Erythrasma is a common, chronic superficial bacterial infection of the skin caused by Corynebacterium minutissimum. It is characterized by distinct, superficial hyperpigmented or erythematous patches localized to intertriginous areas, especially of the axillae, genitocrural crease, and interdigital web space of the toes. Lesions are often asymptomatic, although pruritus may be present, especially when it affects the genitocrural region. A "disciform" variant (large disc-like lesions) usually occurs outside of intertriginous areas and is associated with type 2 diabetes mellitus. Erythrasma may be acute or chronic. It may be asymptomatic or pruritic.
Obesity, diabetes mellitus, immunosuppression, a history of atopy, and hyperhidrosis are risk factors. All age groups may be affected, but incidence increases with age. The highest incidence is seen in regions of high humidity, especially in the tropics.
Erythrasma is a common chronic skin condition affecting the skin folds. The slowly enlarging patches of pink to brown dry skin are caused by an infection by the bacterium Corynebacterium minutissimum.
Who’s At Risk
Erythrasma can affect people of any age or ethnicity, but it is more common among individuals who live in warm, humid climates. It is also more common in dark-skinned people. Although both sexes are equally affected, men tend to have the groin infection more often than women.
The following conditions may predispose people to erythrasma:
Signs & Symptoms
Erythrasma looks like a patch of pink to red, scaly skin. The border of erythrasma is well-defined, meaning there is a sharp border between the affected patch and the surrounding normal skin. Over time, the pink or red color fades to tan or brown.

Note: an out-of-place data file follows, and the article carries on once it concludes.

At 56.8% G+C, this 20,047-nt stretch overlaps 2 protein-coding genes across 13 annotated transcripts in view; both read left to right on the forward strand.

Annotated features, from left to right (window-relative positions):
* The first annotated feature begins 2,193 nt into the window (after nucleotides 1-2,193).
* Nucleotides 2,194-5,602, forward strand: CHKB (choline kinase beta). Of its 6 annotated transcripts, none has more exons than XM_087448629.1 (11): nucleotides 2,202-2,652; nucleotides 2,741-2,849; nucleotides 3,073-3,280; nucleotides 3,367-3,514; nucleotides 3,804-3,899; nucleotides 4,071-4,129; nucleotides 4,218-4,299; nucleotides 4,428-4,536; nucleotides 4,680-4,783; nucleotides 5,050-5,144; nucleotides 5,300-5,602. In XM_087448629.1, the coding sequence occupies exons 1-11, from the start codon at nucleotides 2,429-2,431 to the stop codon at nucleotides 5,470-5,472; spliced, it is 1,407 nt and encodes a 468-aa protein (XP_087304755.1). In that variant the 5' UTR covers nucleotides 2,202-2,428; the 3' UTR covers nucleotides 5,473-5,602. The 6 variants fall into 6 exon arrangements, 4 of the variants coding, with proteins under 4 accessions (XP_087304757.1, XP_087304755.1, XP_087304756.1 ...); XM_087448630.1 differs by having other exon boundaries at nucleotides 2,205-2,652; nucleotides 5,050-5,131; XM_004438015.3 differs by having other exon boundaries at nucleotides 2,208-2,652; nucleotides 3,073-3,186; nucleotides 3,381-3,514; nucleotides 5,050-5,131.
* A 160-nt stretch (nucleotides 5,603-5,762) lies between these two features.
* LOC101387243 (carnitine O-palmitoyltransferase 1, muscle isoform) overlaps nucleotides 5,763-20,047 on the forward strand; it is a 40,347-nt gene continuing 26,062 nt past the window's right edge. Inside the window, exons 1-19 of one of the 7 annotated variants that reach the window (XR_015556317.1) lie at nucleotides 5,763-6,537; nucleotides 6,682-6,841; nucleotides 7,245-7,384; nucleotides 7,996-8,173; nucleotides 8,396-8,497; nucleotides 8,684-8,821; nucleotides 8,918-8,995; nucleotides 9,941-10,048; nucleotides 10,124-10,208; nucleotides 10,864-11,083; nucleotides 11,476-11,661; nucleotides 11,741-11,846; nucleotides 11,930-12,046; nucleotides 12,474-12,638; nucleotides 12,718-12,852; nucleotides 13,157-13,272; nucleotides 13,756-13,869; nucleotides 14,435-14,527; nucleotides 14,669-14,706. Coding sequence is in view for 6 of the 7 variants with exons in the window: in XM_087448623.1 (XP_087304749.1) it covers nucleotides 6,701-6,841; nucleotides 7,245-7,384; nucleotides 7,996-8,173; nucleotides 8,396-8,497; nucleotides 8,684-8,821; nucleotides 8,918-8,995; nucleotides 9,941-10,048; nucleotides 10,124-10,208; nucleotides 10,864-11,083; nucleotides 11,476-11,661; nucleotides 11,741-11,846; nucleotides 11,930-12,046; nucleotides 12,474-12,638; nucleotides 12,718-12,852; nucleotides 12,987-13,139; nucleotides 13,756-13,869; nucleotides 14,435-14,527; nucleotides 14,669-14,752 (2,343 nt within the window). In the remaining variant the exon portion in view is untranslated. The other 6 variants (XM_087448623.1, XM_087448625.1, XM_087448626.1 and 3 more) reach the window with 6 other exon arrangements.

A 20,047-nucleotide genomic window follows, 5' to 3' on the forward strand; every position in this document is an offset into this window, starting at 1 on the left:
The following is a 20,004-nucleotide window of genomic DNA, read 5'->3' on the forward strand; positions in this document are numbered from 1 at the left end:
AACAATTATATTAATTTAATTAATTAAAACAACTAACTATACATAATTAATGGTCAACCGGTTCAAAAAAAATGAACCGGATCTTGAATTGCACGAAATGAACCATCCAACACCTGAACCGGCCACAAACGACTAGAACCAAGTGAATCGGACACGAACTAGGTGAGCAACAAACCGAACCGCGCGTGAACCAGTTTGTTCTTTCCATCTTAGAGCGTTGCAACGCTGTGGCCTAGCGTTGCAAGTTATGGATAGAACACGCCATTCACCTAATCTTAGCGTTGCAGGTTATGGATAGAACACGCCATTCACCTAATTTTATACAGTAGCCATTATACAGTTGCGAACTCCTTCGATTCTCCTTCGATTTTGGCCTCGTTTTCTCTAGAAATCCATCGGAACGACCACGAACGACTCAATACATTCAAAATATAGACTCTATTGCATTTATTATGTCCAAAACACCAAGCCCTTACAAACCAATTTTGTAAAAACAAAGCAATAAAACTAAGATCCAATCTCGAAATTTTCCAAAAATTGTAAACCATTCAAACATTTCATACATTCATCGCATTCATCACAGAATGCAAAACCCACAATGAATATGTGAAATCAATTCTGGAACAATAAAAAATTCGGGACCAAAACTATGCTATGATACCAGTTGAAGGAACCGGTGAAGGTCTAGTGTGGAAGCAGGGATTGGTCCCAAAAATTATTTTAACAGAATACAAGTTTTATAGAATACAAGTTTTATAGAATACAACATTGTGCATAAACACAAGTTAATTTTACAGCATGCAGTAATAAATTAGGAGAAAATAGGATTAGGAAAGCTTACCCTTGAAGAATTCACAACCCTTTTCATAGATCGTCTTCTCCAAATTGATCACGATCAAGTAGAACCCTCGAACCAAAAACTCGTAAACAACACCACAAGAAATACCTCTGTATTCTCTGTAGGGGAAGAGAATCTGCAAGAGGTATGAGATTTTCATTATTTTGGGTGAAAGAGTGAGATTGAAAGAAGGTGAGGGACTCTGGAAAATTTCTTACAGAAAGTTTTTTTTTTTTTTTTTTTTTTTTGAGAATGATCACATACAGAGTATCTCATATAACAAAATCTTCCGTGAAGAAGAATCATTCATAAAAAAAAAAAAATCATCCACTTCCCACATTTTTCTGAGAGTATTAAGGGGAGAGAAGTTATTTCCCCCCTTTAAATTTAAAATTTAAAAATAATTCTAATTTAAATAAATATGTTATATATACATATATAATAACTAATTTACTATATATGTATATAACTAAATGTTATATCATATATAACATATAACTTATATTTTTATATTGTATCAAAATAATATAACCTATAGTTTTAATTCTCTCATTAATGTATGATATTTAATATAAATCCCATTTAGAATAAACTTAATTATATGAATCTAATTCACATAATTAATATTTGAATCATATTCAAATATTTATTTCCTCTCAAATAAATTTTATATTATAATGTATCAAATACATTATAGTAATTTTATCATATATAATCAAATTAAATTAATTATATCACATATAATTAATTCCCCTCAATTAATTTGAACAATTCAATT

Erythrasma is typically located in moist body folds such as:
Under the arms (axillae)
In the groin and inner thighs
Between the toes, especially between the 4th and 5th toes
Less commonly, erythrasma can be found in the buttock crevice or in the folds underneath the breasts. In certain individuals, especially in those with diabetes, the infection can become widespread and can involve the trunk, arms, and legs.
Erythrasma usually causes no symptoms, but some people report mild itching or burning, especially in the groin area.
If you suspect that you have erythrasma, try:
Gently scrubbing the involved area with antibacterial soap
Keeping the involved area dry
Applying over-the-counter creams containing tolnaftate or miconazole
When to Seek Medical Care
If the involved skin does not improve with self-care measures, then you should make an appointment to see a health care provider.
Once the diagnosis of erythrasma is established, the doctor may try one of the following treatments:
Topical antibiotic lotions such as erythromycin or clindamycin
Whitfield's ointment (a mixture of benzoic acid and salicylic acid)
Aluminum chloride solution to inhibit sweating and moisture
Oral antibiotics such as erythromycin or clarithromycin
Bolognia, Jean L., ed. Dermatology, pp.1110, 1128. New York: Mosby, 2003.